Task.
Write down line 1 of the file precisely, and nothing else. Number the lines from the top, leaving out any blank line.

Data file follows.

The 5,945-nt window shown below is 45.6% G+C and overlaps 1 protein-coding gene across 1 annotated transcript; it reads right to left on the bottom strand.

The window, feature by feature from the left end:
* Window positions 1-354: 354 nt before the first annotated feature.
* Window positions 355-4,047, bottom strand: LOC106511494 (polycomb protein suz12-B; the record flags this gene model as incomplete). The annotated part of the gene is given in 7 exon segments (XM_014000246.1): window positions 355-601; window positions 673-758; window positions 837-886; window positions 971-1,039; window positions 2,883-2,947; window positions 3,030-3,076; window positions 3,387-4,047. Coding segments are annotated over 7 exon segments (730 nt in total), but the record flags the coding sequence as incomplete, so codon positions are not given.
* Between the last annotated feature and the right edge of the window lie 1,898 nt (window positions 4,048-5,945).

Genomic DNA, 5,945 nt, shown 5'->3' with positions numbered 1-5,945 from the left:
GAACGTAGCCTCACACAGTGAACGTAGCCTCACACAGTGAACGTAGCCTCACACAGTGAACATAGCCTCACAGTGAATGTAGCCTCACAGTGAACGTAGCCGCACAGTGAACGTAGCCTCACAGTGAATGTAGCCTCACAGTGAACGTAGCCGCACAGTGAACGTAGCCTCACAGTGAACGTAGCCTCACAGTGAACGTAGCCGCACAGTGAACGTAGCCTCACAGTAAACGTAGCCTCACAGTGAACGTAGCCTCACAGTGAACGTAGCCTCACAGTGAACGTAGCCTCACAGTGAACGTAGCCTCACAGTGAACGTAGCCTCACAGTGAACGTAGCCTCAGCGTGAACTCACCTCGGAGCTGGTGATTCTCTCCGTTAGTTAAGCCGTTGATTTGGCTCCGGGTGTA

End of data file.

The 5,945-nt window shown below is 45.6% G+C and overlaps 1 protein-coding gene across 1 annotated transcript; it reads right to left on the bottom strand.